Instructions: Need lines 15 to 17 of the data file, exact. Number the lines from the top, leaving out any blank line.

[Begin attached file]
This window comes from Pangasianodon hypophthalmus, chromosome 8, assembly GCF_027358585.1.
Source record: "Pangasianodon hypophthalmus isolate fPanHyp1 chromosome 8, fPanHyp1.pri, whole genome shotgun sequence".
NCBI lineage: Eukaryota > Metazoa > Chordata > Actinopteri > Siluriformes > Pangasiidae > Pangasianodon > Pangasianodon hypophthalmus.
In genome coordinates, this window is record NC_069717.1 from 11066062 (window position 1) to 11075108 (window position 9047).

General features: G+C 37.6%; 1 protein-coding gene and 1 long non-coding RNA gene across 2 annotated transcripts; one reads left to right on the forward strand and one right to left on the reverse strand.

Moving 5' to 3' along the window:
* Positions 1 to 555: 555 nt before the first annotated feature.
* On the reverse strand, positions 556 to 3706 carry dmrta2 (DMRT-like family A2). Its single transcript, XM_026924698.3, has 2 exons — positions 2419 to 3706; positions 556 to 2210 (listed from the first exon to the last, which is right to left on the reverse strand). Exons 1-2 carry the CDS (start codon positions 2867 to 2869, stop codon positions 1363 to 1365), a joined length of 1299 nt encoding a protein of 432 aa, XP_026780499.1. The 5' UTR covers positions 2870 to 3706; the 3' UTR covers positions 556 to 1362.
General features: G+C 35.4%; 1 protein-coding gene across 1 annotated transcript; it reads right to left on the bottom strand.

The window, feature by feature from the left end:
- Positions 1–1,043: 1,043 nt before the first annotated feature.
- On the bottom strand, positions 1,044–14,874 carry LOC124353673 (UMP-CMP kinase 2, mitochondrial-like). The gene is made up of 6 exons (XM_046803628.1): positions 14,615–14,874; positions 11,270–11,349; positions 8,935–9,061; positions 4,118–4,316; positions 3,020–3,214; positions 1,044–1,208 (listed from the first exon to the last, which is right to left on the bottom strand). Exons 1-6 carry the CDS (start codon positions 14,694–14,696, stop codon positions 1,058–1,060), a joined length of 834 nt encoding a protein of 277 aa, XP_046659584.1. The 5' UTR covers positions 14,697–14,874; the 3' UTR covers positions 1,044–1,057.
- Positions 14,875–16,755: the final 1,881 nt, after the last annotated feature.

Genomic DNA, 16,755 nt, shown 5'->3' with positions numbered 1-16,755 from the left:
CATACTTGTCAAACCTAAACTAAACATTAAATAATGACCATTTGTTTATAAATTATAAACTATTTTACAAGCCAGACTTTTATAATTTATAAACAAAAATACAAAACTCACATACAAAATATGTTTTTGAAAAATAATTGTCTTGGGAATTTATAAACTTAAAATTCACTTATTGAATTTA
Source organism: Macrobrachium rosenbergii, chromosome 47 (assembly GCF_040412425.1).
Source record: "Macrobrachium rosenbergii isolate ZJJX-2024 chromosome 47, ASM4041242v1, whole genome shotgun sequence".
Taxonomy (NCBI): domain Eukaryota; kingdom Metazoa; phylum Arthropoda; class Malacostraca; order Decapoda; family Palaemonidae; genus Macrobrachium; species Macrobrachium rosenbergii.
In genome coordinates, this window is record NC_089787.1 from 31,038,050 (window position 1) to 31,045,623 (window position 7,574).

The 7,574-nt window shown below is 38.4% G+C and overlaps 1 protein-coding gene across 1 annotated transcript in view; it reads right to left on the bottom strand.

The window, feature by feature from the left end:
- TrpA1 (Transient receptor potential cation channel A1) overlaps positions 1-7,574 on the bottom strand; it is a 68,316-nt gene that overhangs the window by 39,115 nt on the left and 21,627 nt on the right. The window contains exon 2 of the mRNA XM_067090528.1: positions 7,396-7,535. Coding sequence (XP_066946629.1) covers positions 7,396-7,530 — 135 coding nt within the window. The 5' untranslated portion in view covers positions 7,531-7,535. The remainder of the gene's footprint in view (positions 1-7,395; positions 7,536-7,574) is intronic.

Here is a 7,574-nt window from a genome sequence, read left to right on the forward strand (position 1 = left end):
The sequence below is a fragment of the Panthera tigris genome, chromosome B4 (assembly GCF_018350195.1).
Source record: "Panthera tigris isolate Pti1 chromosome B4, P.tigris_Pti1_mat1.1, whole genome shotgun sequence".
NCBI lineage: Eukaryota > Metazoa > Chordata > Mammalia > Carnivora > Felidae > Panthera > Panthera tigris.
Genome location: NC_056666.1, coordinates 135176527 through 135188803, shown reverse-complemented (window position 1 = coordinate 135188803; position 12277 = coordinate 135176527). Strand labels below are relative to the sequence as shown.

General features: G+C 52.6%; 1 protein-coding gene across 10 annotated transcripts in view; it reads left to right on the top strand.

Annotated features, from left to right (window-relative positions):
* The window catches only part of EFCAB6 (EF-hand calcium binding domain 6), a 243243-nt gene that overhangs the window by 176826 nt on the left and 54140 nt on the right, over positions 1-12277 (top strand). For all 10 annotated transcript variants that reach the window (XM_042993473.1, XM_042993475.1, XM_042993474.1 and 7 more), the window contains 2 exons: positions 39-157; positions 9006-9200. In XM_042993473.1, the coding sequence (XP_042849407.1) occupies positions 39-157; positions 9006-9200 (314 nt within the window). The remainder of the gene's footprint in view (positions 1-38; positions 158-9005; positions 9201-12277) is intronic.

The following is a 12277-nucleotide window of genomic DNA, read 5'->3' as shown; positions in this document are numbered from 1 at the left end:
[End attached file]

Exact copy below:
CATACTTGTCAAACCTAAACTAAACATTAAATAATGACCATTTGTTTATAAATTATAAACTATTTTACAAGCCAGACTTTTATAATTTATAAACAAAAATACAAAACTCACATACAAAATATGTTTTTGAAAAATAATTGTCTTGGGAATTTATAAACTTAAAATTCACTTATTGAATTTA
Source organism: Macrobrachium rosenbergii, chromosome 47 (assembly GCF_040412425.1).
Source record: "Macrobrachium rosenbergii isolate ZJJX-2024 chromosome 47, ASM4041242v1, whole genome shotgun sequence".